Embattled plane-maker Boeing on Monday took out full-page advertisements in major Japanese newspapers as it tries to piece together its reputation in the wake of the worldwide Dreamliner grounding.
The US manufacturer is fighting a rearguard action in Japan, the biggest single market for its troubled 787, which has been parked up around the globe since battery problems on two separate Japanese-owned planes in January.
"We deeply apologise to Japanese customers and companies affected for the trouble and concern caused by our new Boeing 787," Boeing said in the ad, which has a photograph of an airborne Dreamliner.
"We have suspended all flights since the trouble over batteries on the 787 emerged, but we have introduced safety measures to address all possible causes," it said.
"If any trouble such as heating emerges, new casing and exhaust systems will prevent any impact on the safety of flights and passengers and allow the plane to complete a safe flight to its destination," it said.
The advertisement came after a modified Dreamliner took to the skies over Tokyo on Sunday with top Boeing and All Nippon Airways (ANA) executives aboard.
The US Federal Aviation Authority on Thursday issued a formal approval of Boeing's 787 battery fix, clearing the way for the aircraft to fly again.
ANA and domestic rival Japan Airlines (JAL) account for around half the 50 Dreamliners in service worldwide and regaining the confidence of Japan's flying public will be key if Boeing is to see returns on its vast investment in the next-generation plane.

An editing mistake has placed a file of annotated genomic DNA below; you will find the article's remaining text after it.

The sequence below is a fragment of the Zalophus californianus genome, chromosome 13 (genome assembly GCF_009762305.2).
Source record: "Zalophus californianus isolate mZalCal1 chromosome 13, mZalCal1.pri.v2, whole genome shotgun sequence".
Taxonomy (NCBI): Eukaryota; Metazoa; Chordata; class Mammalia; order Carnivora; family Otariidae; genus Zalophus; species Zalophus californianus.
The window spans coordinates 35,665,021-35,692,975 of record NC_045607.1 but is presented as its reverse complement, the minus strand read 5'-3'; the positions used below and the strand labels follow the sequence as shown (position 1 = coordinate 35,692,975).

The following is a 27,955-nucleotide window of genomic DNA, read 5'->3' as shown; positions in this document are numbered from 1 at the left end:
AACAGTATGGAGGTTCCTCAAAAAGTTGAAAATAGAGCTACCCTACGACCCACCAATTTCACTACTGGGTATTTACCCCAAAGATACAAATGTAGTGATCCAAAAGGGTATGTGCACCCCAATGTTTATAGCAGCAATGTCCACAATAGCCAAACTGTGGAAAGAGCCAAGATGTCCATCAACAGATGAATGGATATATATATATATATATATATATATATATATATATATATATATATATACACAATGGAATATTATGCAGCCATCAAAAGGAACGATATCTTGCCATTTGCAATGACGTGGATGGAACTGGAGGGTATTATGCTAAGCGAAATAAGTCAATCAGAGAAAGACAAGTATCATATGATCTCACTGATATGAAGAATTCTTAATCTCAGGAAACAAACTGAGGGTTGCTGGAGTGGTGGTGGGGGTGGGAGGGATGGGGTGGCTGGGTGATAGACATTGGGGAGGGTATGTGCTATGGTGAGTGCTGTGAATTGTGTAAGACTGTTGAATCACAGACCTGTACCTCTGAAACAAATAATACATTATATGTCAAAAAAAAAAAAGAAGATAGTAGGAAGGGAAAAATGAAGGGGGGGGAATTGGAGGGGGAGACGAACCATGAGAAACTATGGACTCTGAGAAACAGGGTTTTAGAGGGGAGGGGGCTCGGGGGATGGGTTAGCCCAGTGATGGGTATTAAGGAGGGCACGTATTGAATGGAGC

Despite Sunday's successful test flight, it could be at least a month before all the battery fixes are put in place and the entire fleet is back in the air.
Between mid January -- when the 787s were grounded -- and the end of May, ANA has cancelled a total of 3601 international and domestic flights, while JAL has cancelled or reduced a total of 766 flights, company spokesmen said Tuesday.
"We express our deep gratitude towards passengers, airlines, suppliers and the investigating authorities in each country... for their support on the occasion of resuming operations of the completely modified 787," Boeing said in the ad.
The ad appeared in five national newspapers and a major regional paper, including the Yomiuri, the Asahi, and the Mainichi, three of the world's four largest-selling newspapers, with combined morning edition sales of more than 21 million copies.
Newspaper officials declined to discuss how much Boeing had paid for the ads, but Yomiuri company documents say a full page costs around 48 million yen ($A470,000). The same document says a similar ad in the Asahi sells for around 40 million yen.
JAL said Tuesday its net profit in the fiscal year to March fell 8.0 per cent to $US1.8 billion ($A1.7 billion), and added it was "trying to minimise" the financial impact from the three-month grounding.
ANA said its net profit was up 53.1 per cent, despite the Dreamliner woes.